The hermetic, occult French Black / Death Metal entity Ysengrin has always been a law onto itself and nowhere is this more evident than on elusive, unpredictable and enchanting third full-length, ‘Initiatio’, offering 43 minutes of atmospheric yet crude and haunting music, tapping into the same ancient, esoteric well as Mortuary Drape and Varathron whilst also reminding me somewhat of Necros Christos and even Portuguese Death / Doom mongers Defuntos (mainly due to the prominent bass, perhaps).
A difficult band to pigeonhole at the best of times, Ysengrin presents itself in an even more abstract and intangible form on what will apparently be the band’s final full-length – a rusty nail in the coffin, so to speak. Five of the nine tracks on ‘Initiatio’ are reinterpretations of bodies exhumed from Ysengrin’s past, everything brought together thoughtfully and seamlessly to produce a worthy new album proper.
It’s patently obvious from the off that the analogue sound so highly cherished and sought after by Ysengrin has been achieved to perfection here and this lends the necromantic musings a decidedly obscure and authentic bent, rendering the mid-paced presentations timeless and unspoilt by modern techniques. There’s a clear ritualistic, funereal atmosphere detectable throughout and this is an album that would be best consumed in complete darkness or under the cover of candlelight, with the volume pumped up and all other sounds / distractions blocked out.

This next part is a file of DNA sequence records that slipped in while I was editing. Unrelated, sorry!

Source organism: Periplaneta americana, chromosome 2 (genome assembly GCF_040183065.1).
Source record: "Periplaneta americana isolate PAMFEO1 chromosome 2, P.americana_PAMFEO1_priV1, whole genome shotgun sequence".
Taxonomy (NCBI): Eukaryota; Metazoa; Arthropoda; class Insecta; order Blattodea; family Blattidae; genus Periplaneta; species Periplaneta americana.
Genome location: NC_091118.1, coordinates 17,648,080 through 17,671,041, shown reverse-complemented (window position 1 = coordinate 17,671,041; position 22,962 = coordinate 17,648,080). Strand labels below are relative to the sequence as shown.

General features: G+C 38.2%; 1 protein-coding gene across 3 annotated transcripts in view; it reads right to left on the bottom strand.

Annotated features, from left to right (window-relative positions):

Unnervingly unique and reassuringly disturbing when consumed in solitude, ‘Initiatio’ certainly isn’t your everyday, run-of-the-mill Black Metal or Death Metal offering. To the contrary, it’s creepy and mischievous, working its way into the subconscious via unconventional means, relying patiently on the creation of a decrepit, decaying atmosphere more so than technical prowess, high tempos or aggression. Ultimately, this is a unique, interesting and intriguing work which deserves to be explored and considered – a breath of fresh (fetid?) air in an era where so many other acts are content to peddle the same tune.